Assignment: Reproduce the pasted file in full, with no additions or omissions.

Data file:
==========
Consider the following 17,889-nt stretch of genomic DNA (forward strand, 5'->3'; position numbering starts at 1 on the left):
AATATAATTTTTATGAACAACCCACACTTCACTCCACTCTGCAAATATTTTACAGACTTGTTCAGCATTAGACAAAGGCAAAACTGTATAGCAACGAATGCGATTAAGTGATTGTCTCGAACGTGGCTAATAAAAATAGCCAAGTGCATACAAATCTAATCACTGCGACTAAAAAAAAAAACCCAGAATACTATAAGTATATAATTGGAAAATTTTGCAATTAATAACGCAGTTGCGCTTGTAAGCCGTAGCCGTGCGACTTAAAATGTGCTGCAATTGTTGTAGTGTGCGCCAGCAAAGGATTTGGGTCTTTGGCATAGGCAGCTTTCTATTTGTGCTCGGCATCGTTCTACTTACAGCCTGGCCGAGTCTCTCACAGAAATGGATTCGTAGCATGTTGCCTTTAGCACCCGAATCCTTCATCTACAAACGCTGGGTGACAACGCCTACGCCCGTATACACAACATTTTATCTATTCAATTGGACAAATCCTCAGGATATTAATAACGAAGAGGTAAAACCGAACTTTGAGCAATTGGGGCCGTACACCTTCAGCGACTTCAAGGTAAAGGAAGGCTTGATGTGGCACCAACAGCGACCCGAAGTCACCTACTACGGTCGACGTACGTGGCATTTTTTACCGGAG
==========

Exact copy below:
Consider the following 17,889-nt stretch of genomic DNA (forward strand, 5'->3'; position numbering starts at 1 on the left):
AATATAATTTTTATGAACAACCCACACTTCACTCCACTCTGCAAATATTTTACAGACTTGTTCAGCATTAGACAAAGGCAAAACTGTATAGCAACGAATGCGATTAAGTGATTGTCTCGAACGTGGCTAATAAAAATAGCCAAGTGCATACAAATCTAATCACTGCGACTAAAAAAAAAAACCCAGAATACTATAAGTATATAATTGGAAAATTTTGCAATTAATAACGCAGTTGCGCTTGTAAGCCGTAGCCGTGCGACTTAAAATGTGCTGCAATTGTTGTAGTGTGCGCCAGCAAAGGATTTGGGTCTTTGGCATAGGCAGCTTTCTATTTGTGCTCGGCATCGTTCTACTTACAGCCTGGCCGAGTCTCTCACAGAAATGGATTCGTAGCATGTTGCCTTTAGCACCCGAATCCTTCATCTACAAACGCTGGGTGACAACGCCTACGCCCGTATACACAACATTTTATCTATTCAATTGGACAAATCCTCAGGATATTAATAACGAAGAGGTAAAACCGAACTTTGAGCAATTGGGGCCGTACACCTTCAGCGACTTCAAGGTAAAGGAAGGCTTGATGTGGCACCAACAGCGACCCGAAGTCACCTACTACGGTCGACGTACGTGGCATTTTTTACCGGAG